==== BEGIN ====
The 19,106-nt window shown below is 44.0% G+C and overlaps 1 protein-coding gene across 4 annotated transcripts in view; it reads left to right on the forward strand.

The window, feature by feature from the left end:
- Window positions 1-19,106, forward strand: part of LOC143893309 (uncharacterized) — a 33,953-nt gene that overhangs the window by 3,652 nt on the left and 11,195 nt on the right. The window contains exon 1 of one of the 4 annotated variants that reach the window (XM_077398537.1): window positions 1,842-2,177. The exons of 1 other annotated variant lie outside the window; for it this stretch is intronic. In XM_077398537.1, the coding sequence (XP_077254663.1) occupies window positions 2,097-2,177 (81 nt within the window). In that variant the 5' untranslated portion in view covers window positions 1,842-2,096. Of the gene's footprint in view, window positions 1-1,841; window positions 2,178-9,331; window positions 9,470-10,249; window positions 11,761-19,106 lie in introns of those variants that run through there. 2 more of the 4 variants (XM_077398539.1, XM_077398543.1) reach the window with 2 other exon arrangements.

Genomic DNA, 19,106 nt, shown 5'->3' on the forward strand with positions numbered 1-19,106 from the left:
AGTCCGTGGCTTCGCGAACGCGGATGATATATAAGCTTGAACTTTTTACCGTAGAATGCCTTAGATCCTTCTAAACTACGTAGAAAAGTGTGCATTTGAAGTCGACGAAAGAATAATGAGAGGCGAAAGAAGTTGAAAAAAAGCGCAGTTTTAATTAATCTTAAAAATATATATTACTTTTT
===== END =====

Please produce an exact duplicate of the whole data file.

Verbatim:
The 19,106-nt window shown below is 44.0% G+C and overlaps 1 protein-coding gene across 4 annotated transcripts in view; it reads left to right on the forward strand.

The window, feature by feature from the left end:
- Window positions 1-19,106, forward strand: part of LOC143893309 (uncharacterized) — a 33,953-nt gene that overhangs the window by 3,652 nt on the left and 11,195 nt on the right. The window contains exon 1 of one of the 4 annotated variants that reach the window (XM_077398537.1): window positions 1,842-2,177. The exons of 1 other annotated variant lie outside the window; for it this stretch is intronic. In XM_077398537.1, the coding sequence (XP_077254663.1) occupies window positions 2,097-2,177 (81 nt within the window). In that variant the 5' untranslated portion in view covers window positions 1,842-2,096. Of the gene's footprint in view, window positions 1-1,841; window positions 2,178-9,331; window positions 9,470-10,249; window positions 11,761-19,106 lie in introns of those variants that run through there. 2 more of the 4 variants (XM_077398539.1, XM_077398543.1) reach the window with 2 other exon arrangements.

Genomic DNA, 19,106 nt, shown 5'->3' on the forward strand with positions numbered 1-19,106 from the left:
AGTCCGTGGCTTCGCGAACGCGGATGATATATAAGCTTGAACTTTTTACCGTAGAATGCCTTAGATCCTTCTAAACTACGTAGAAAAGTGTGCATTTGAAGTCGACGAAAGAATAATGAGAGGCGAAAGAAGTTGAAAAAAAGCGCAGTTTTAATTAATCTTAAAAATATATATTACTTTTT